QUINAULT INDIAN NATION PHOTO The Quinault Indian Nation is offering a tour June 22 of its salmon habitat-restoration projects along the Queets and Quinault rivers.

Quinault Nation offers tour of tribal salmon habitat projects

A tour of salmon habitat projects being done by the Quinault Indian Nation on the Queets and Quinault rivers will be conducted by the tribe June 22.

“We’ll be visiting several upper Quinault River restoration project sites and a proposed reed canary grass treatment site,” said Bill Armstrong, Habitat Management Scientist and Lead Entity Coordinator for Quinault Indian Nation. If time allows, the tour may also take in an off-channel pond habitat site. These are sites that support salmon species that are connected to, but outside, the main tributary. Reed canary grass is a fast-growing non-native plant that can clog up waterways and take over the native plants on rivers all along the west coast.

The state Department of Ecology has split the state’s watersheds into 62 Water Resource Inventory areas. The Queets-Quinault Watershed, located on Washington’s north coast, consists of the Queets, Quinault, Moclips and Copalis Rivers, and many additional tributary creeks and streams.

“This is an opportunity for folks interested in salmon habitat recovery in the watershed to learn about salmon habitat projects being conducted or planned there,” said Armstrong. “It’s also an opportunity to provide input or have questions answered regarding these efforts.”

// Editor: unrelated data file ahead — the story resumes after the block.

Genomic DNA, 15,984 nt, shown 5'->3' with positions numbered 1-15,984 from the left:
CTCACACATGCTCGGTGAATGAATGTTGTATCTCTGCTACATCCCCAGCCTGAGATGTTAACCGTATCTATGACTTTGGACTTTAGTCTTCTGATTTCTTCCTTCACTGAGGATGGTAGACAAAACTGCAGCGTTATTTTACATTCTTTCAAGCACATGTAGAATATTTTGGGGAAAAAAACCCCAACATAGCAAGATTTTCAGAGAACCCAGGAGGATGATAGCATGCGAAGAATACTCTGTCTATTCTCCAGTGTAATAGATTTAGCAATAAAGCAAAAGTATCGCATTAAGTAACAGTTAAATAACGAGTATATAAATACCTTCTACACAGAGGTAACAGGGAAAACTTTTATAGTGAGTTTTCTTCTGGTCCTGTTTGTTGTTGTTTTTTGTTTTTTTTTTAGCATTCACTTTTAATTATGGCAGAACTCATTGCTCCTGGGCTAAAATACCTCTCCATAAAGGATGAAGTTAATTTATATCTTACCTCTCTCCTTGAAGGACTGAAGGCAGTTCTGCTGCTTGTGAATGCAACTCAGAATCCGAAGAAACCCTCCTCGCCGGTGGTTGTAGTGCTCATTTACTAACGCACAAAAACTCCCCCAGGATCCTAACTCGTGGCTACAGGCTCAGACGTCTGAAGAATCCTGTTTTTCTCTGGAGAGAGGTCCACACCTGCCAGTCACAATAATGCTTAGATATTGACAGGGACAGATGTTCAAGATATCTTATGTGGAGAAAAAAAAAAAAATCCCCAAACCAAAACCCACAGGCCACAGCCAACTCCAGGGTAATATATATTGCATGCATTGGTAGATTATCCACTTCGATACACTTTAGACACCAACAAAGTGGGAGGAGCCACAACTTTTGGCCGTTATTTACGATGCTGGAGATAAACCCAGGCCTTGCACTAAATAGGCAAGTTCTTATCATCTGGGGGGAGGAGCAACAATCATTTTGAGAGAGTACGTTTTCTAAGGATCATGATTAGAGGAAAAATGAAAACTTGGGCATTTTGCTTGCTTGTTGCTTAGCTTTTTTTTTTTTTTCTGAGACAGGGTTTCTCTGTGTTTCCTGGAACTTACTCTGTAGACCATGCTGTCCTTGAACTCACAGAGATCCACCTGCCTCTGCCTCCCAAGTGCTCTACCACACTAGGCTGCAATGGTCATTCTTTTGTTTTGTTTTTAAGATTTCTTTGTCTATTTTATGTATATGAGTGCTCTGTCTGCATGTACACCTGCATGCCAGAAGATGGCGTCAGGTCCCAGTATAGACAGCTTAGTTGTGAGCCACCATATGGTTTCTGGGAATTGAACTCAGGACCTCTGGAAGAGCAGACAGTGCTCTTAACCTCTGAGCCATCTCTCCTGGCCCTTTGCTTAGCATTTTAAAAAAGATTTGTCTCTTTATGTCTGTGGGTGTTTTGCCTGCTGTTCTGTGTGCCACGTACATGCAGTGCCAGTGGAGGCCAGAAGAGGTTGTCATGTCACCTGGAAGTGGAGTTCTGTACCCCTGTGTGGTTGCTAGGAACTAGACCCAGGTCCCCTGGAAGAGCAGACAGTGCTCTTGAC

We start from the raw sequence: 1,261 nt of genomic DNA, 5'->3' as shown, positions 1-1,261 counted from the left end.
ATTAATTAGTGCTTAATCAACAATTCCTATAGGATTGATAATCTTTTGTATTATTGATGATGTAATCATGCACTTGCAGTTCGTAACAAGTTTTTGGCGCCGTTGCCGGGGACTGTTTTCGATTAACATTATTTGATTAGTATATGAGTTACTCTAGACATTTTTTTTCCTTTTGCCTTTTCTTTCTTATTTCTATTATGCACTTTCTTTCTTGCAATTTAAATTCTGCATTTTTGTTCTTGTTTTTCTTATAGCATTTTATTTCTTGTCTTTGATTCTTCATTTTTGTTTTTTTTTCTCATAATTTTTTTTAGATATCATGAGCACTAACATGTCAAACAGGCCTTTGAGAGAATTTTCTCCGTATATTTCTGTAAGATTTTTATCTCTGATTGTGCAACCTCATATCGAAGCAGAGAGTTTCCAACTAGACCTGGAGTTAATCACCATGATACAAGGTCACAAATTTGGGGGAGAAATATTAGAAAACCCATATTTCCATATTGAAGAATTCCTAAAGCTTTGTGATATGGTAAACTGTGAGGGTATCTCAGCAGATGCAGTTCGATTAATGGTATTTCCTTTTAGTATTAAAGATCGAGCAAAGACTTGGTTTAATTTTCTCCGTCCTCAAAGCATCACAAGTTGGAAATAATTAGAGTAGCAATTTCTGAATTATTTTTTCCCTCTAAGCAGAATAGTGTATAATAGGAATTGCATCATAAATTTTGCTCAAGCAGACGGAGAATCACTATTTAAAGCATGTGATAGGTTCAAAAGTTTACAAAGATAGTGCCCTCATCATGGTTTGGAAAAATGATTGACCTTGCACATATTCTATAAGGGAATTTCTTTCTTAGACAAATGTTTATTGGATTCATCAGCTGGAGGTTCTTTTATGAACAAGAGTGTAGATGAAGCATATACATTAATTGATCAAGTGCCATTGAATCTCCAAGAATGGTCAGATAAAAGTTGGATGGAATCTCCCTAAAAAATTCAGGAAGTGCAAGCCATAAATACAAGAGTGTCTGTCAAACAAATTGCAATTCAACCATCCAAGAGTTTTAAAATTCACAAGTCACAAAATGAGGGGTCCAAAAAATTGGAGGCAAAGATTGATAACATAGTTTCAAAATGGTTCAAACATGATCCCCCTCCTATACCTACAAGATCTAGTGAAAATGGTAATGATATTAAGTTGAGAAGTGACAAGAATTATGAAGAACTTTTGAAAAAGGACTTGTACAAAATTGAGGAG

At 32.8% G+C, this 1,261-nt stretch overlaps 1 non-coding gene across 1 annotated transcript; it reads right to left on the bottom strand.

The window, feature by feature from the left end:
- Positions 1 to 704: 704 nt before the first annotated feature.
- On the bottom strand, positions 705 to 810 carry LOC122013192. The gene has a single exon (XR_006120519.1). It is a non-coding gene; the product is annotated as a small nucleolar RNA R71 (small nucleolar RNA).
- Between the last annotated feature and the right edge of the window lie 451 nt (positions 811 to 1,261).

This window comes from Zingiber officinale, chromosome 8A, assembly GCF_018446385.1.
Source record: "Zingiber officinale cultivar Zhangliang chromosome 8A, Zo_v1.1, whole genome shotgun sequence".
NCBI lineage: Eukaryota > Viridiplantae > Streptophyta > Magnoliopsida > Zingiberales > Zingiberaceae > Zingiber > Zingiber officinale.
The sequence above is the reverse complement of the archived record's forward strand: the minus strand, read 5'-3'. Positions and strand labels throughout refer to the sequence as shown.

Free shuttles will depart for the tour from the Lake Quinault Lodge at 10 a.m. and return about 2:30 p.m. Participants should bring a sack lunch and dress appropriately for the weather and some potentially muddy conditions. Water and light snacks will be provided.

A public meeting will be held 7-9:30 p.m. in the Lake Quinault Lodge that evening and will feature presentations from the tribal salmon habitat recovery team as well as other government and non-government organizations. Because space is limited, the tribe would appreciate an RSVP called or texted to Steve Robinson at (360) 951-2494, or emailed to Water4fish@comcast.net.